I literally woke up in the middle of the night with the idea of how to save these people.
After losing one of his patients because of this limitation in 1959, Scribner visualized the shunt: a u-shaped tube that joins an artery to a vein, which would be permanently implanted. Looking for a non-reactive material that wouldn’t cause clotting or infection, Scribner happened on Teflon by chance and turned to UW bioengineer Wayne Quinton. Together, they developed the Scribner shunt. When Scribner reported the breakthrough at a national conference, the audience of researchers rose to their feet, cheering.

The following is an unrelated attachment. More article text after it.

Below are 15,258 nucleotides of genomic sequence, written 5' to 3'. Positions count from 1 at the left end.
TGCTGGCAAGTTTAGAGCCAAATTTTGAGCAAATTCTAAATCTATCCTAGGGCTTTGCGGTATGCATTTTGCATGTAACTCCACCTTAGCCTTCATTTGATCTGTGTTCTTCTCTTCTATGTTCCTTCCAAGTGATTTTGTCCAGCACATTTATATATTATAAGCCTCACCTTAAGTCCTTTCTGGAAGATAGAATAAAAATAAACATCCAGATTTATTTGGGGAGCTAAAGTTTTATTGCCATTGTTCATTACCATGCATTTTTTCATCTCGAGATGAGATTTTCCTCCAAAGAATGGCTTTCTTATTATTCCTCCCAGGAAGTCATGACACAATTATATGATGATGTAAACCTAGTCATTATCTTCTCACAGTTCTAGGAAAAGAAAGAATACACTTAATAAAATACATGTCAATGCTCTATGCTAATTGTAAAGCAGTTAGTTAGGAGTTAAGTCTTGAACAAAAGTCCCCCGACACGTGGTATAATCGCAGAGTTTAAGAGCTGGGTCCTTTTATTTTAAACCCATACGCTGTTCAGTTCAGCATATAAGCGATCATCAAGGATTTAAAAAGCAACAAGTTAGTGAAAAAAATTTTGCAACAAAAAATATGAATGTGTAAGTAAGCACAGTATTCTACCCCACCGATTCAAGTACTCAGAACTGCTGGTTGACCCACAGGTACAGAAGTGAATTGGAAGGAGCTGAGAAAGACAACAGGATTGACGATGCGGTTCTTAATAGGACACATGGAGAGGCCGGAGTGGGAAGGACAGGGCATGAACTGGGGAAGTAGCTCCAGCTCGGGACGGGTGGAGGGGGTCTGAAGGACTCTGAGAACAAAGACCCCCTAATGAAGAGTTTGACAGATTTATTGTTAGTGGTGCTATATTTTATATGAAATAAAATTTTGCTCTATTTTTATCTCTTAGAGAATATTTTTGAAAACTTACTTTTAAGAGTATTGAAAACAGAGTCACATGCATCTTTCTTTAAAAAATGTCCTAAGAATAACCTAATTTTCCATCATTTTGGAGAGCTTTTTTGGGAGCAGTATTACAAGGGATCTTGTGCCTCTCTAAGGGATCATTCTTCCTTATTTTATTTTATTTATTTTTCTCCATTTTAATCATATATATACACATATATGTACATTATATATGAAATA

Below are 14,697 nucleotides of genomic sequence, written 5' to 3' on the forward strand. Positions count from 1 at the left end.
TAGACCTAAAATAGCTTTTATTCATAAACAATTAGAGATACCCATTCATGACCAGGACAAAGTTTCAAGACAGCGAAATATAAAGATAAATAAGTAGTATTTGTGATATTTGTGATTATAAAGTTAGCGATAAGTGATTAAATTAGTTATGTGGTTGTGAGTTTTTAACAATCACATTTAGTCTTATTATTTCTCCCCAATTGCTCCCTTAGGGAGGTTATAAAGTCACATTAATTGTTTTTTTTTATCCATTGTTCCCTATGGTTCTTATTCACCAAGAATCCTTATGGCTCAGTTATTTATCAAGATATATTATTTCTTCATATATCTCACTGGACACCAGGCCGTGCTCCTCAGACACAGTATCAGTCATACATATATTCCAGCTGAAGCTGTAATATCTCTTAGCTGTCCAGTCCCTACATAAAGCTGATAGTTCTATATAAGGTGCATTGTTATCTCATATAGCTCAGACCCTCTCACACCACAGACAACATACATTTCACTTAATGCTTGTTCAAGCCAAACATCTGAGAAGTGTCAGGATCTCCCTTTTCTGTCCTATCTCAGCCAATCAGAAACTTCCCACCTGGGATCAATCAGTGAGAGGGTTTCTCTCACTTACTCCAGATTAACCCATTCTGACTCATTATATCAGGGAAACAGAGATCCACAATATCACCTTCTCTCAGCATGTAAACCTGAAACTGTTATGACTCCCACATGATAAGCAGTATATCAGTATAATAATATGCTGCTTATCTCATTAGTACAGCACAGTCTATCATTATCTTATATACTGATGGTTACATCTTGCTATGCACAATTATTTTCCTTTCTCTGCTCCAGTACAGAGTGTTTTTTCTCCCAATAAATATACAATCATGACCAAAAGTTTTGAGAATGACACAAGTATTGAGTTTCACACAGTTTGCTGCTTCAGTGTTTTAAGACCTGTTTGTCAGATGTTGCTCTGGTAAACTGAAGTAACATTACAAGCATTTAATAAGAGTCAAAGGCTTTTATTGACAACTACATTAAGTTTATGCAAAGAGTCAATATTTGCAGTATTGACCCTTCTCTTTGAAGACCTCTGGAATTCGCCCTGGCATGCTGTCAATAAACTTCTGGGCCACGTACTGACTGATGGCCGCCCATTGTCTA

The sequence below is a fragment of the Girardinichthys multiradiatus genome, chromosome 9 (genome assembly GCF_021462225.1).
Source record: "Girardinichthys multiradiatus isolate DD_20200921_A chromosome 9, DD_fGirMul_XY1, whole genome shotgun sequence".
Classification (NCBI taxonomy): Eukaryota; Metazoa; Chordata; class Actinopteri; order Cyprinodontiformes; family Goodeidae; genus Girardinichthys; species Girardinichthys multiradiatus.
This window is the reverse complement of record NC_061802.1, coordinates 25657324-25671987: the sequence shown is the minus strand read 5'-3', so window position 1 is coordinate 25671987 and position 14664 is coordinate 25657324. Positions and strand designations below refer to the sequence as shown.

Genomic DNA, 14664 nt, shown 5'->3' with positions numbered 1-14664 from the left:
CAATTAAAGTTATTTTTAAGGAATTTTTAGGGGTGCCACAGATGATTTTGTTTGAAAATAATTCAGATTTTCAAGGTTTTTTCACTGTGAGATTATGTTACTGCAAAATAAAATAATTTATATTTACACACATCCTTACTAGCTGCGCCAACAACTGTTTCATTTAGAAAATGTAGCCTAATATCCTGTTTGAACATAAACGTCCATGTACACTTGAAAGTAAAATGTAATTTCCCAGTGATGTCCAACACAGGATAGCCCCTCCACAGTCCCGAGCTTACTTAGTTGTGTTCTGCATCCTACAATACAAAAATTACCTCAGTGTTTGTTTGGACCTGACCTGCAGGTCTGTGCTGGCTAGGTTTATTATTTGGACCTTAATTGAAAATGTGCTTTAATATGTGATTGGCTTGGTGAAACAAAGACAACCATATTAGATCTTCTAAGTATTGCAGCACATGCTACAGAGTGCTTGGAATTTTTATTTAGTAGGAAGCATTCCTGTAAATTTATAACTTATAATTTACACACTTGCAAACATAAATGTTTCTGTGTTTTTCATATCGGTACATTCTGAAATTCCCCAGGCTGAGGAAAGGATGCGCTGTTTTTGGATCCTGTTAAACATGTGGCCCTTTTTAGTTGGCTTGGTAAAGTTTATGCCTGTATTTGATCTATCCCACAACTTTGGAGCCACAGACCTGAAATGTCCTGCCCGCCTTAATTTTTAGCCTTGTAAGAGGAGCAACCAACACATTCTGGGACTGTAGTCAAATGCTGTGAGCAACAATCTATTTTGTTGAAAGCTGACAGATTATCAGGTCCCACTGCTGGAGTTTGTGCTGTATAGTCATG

The Seattle Artificial Kidney Center opened in 1962, the world’s first outpatient dialysis center, based on Scribner’s work. But the treatment was high-tech and expensive. The result was that doctors had to ration access, effectively deciding who lived and who died. Disturbed by this, Scribner urged his UW colleague Albert Babb to develop more efficient, less expensive dialysis machines and techniques. Today, more than 400,000 Americans receive long-term dialysis each year, a gift of life that UW innovators helped make possible.